Birch Lane student Gavin Pinnow talks about how he identified the seven wonders of Davis. Sue Cockrell/Enterprise photo

Birch Lane student Gavin Pinnow talks about how he identified the seven wonders of Davis. Sue Cockrell/Enterprise photo

Next Generation

The Seven Wonders of Davis

By From page A8 | October 25, 2011

What would you say are the “Seven Wonders of Davis”?

Nine-year-old Gavin Pinnow recently set out to determine just that after his class at Birch Lane Elementary School finished reading the book “The Seven Wonders of Sassafras Springs,” by Betty Birney.

In the book, 12-year-old Eben McAllister reads about the seven wonders of the world, and wishes he could leave tiny Sassafras Springs, Mo., to see them all. His dad, in turn, challenges him to find seven wonders in his own hometown. Within a week, he does.

Gavin’s teacher, Lakshmi Aradhya, wondered aloud before the class started reading the book just how many wonders the class would find if they tried.

Gavin decided to give it a go.

“He came up with this idea on his own and gave himself a deadline,” Aradhya said.

“I gave myself a week because that’s what (McAllister) had in the book,” Gavin explained.

He started brainstorming that very day while walking home from school with his sister Gwen, 6.

They came up with two ideas right off the bat: Rainbow City and Toad Hollow.

He set out to see and learn more about both, as well as to find whatever other wonders might be out there in Davis. During his week of seeking wonders, Gavin was assisted along the way by both Gwen and their cousin Teagan, 9, a student at César Chávez Elementary School, and they walked many miles along the way.

In fact, Aradhya said, “he told me that he walked five miles one day and found three of the wonders.”

One of those wonders, Rainbow City — the large wooden play structure in Community Park — “was built in four days by the people of Davis,” said Gavin, so that definitely qualified for the list.

Toad Hollow, he noted, involved building a tunnel under Pole Line Road so the toads of Davis could safely cross the street.

“They even built a resort for the toads at one end,” he noted. Definitely wonderful.

A trip to his neighborhood park, Slide Hill Park, turned up two more: the big concrete slide and “Tidal Play,” the dolphin statues set in a sandy tidal pool, which Gavin explained, “were built in memory of Rosina Nan Franck by her friends and family and are dedicated to the children of Davis.”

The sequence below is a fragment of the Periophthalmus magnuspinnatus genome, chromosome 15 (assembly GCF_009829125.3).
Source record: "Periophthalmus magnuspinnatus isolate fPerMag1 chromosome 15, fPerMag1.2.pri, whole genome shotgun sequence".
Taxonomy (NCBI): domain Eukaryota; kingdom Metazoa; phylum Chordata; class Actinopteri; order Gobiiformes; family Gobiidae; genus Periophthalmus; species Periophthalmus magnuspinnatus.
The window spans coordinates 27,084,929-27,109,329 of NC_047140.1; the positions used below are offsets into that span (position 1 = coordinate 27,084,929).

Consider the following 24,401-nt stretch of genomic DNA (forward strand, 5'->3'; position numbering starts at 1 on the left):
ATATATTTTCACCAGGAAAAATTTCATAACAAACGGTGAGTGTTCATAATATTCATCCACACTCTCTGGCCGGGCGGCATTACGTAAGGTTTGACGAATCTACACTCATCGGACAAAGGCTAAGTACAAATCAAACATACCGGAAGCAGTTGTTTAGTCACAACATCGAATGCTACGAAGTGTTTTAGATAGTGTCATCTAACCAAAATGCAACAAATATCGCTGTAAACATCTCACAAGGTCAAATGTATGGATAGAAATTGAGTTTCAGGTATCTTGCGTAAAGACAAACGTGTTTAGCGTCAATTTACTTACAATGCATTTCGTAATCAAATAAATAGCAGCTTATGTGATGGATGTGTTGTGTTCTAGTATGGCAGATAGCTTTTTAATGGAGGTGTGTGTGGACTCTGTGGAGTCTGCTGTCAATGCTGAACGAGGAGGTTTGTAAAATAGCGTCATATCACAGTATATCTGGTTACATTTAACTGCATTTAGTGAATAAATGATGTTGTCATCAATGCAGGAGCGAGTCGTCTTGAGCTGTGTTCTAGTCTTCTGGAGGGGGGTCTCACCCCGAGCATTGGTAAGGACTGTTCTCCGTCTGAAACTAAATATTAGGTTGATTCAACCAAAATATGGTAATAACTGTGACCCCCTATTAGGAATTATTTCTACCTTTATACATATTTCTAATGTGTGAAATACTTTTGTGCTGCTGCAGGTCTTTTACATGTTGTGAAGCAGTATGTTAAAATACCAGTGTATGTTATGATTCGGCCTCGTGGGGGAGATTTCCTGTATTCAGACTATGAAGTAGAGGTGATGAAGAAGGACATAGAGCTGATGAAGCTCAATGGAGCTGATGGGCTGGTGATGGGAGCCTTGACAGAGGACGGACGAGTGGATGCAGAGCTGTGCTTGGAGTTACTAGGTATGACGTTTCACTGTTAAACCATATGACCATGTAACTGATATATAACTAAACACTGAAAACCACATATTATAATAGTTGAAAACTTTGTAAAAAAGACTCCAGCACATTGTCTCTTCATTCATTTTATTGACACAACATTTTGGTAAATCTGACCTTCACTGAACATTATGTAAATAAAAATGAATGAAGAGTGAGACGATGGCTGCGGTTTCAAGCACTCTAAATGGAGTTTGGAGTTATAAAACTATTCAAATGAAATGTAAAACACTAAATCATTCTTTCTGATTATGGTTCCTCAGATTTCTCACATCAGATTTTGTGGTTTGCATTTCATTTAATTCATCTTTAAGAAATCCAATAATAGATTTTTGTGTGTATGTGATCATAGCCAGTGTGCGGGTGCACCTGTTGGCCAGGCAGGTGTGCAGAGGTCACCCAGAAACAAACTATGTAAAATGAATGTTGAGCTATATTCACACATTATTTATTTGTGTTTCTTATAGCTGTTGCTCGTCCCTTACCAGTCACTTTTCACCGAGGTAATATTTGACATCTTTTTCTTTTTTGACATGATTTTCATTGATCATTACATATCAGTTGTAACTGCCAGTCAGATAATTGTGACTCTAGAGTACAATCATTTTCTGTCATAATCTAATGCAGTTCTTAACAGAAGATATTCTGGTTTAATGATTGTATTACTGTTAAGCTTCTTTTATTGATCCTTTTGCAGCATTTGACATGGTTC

After a couple of days of walking and seeking wonders, he took a day off.

Back on the hunt the next day, he noticed a small neighborhood wonder: three sculptures in the front of a house on Loyola Drive — a dinosaur, ostrich and a sea serpent.

That made the cut, Gavin said, just because none of the other houses in the area had anything like it.

The last two wonders, one big and one somewhat smaller, came to him at the end of the week: UC Davis and the Flying Carousel of the Delta Breeze in Central Park.

Why UC Davis?

“Well, it’s not like every town in the world has a university,” Gavin noted. Plus, he said, “it’s a great university, and it’s just kind of special.”

As for the carousel, “it’s kind of a regular carousel, except all of the animals were made especially for it, and you have to pedal it.”

The carousel also was featured in an issue of Via magazine a few years ago, he noted.

As his self-imposed deadline approached, Gavin spent the last evening staying up late to type up his report on the Seven Wonders of Davis.

In the next week, he would read his report to his classmates, Principal Kathy Tyzzer and teacher librarian Lynne Sundstrom. Most thought his efforts were pretty wonderful.

“I think he did a great job,” Aradhya said.

For his part, Gavin said, “I just wanted to do it. I thought it was a really fun thing to do.”

— Reach Anne Ternus-Bellamy at [email protected] or (530) 747-8051.

Anne Ternus-Bellamy

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